In which a new Doctor is born

No, not that Doctor. (Besides, I’m not sure any graduate student would care to regenerate and repeat the experience for all eternity!)

My first PhD candidate, Harry Horsley, recently had his viva. Here he is, about an hour before the event:

Smiles in the face of impending Doom

The waiting was drawn out as the examiners cloistered themselves and discussed their grilling strategy. But finally Harry was called into the room, whose door clicked shut with heavy finality.

Nail-biting time

I can honestly say that I wasn’t worried for one moment that Harry wouldn’t ace it. He’s one of the most talented young scientists I’ve ever had the pleasure of working with, and of his three thesis chapters dealing with data, two are already published, and the third will be submitted in the next few weeks. But I was unaccountably nervous as the minutes ticked by: my colleagues joked that I looked paler than Harry had.

Just under two hours later, our new Doctor had emerged, victorious and with only a few battle scars, related with much laughter over champagne in the common room.

A well-deserved beverage

Yesterday, Harry gifted me with the first of what I hope will be an ever-expanding line of tomes to display with pride in the office bookshelf:

Heavy denouement

It’s been a rite of passage for me as well as Harry. My second student is finishing up his experiments this summer, while a third has just accepted an offer to join the lab (hooray!). My academic life has never been crazier: I taught my last class of the year yesterday, but now a month of full-on marking awaits. So it will be head down until June, trying to fit all of this in among my many other obligations: preparing for a clinical trial on our novel drug delivery system that the MHRA has just green-lighted in principle; working on the astonishing crop of five manuscripts that await polishing; discharging our ambitious Athena SWAN action plan; ticking off the never-ending list of small chores that accumulate like the drifts of petals and pollen swirling down and banking up on pavements all over London.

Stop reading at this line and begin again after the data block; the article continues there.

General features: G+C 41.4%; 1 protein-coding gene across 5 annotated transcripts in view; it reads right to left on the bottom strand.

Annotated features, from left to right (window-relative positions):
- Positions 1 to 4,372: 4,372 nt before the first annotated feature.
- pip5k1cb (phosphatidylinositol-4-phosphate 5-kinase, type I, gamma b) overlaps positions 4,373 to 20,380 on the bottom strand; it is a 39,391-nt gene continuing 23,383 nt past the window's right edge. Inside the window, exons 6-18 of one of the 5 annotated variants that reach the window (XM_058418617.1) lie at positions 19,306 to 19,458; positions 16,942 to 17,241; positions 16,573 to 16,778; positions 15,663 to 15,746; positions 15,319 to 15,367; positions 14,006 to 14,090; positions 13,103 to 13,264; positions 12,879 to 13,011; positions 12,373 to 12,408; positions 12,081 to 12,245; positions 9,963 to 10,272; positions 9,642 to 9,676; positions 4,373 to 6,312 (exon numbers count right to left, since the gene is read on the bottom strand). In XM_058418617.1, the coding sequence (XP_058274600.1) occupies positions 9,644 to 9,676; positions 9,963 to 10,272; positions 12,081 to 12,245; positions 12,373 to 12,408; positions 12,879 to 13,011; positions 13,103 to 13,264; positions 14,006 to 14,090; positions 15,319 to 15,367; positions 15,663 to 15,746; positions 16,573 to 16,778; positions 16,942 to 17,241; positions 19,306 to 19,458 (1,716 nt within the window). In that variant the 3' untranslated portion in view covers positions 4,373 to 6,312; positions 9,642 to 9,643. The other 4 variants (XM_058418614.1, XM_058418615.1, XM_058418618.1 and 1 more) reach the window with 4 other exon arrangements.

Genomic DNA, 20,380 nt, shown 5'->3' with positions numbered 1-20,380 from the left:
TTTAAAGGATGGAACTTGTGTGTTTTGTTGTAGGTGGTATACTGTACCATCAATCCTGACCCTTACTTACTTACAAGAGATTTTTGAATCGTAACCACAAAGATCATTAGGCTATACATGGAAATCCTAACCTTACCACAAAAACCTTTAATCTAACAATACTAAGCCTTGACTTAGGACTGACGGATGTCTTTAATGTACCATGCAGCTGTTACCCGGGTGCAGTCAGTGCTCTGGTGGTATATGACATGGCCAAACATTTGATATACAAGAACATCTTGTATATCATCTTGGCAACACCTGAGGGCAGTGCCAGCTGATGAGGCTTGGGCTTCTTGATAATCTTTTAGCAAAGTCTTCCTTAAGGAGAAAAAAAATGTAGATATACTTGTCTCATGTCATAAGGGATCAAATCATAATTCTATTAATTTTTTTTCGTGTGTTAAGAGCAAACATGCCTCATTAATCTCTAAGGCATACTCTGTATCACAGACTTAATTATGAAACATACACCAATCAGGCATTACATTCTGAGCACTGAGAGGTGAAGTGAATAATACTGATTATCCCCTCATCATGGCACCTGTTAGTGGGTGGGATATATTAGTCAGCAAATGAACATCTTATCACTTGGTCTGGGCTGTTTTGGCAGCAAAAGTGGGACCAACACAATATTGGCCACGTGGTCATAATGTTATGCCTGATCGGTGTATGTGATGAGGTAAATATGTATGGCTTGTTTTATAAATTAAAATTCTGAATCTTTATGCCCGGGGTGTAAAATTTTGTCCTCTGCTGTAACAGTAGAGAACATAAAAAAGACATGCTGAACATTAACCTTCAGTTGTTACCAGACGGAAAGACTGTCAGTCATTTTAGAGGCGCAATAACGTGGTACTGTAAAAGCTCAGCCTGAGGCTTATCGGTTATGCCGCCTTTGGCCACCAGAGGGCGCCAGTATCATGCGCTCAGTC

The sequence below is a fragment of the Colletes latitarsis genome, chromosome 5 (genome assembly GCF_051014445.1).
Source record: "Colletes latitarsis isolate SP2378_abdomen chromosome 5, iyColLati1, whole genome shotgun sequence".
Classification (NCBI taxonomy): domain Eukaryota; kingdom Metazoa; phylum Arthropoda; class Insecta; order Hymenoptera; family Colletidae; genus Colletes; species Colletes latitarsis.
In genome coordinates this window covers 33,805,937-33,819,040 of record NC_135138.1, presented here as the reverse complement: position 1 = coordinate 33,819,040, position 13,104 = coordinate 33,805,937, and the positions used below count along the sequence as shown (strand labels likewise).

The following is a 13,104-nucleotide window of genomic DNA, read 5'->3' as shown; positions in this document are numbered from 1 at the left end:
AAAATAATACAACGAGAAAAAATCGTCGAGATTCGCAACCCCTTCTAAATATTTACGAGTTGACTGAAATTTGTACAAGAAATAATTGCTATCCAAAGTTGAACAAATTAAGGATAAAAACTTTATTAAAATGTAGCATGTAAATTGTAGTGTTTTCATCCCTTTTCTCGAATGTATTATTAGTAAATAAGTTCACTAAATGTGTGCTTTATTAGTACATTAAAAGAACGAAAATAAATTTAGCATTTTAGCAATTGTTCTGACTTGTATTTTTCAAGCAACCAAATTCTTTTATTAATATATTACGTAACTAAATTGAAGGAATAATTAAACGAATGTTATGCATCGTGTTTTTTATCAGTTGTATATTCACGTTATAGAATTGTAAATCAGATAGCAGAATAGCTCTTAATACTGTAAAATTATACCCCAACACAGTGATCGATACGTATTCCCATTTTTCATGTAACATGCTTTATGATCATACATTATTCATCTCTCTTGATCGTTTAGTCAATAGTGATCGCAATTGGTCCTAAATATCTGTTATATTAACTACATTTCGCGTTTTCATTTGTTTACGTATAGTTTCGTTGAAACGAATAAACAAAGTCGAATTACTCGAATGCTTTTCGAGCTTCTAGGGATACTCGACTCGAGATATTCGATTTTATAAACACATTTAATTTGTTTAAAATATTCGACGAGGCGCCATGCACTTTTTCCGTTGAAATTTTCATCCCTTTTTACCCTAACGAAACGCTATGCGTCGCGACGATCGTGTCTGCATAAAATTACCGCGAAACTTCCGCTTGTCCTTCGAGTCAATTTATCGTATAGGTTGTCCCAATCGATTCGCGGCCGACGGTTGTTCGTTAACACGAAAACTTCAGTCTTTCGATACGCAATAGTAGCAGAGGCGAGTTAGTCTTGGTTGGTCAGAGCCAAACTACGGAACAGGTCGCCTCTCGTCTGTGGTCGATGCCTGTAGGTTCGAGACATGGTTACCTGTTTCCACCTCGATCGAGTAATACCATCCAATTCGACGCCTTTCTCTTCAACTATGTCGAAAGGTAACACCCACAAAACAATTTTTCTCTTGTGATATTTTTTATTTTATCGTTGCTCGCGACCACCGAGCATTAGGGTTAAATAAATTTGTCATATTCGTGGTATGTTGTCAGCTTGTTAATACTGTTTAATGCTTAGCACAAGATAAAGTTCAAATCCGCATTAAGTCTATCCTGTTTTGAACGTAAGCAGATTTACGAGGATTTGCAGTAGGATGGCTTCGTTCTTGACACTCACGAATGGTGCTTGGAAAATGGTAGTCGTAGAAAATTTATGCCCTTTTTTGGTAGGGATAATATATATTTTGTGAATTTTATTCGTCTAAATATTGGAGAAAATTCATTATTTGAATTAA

But that “school’s nearly out” feeling of my youth cannot be suppressed, evoked by the warmth of the air through an open window, the smell of freshly mown grass, the tenor of the birdsong. Some things are ending, but others are beginning.

About Jennifer Rohn

Scientist, novelist, rock chick
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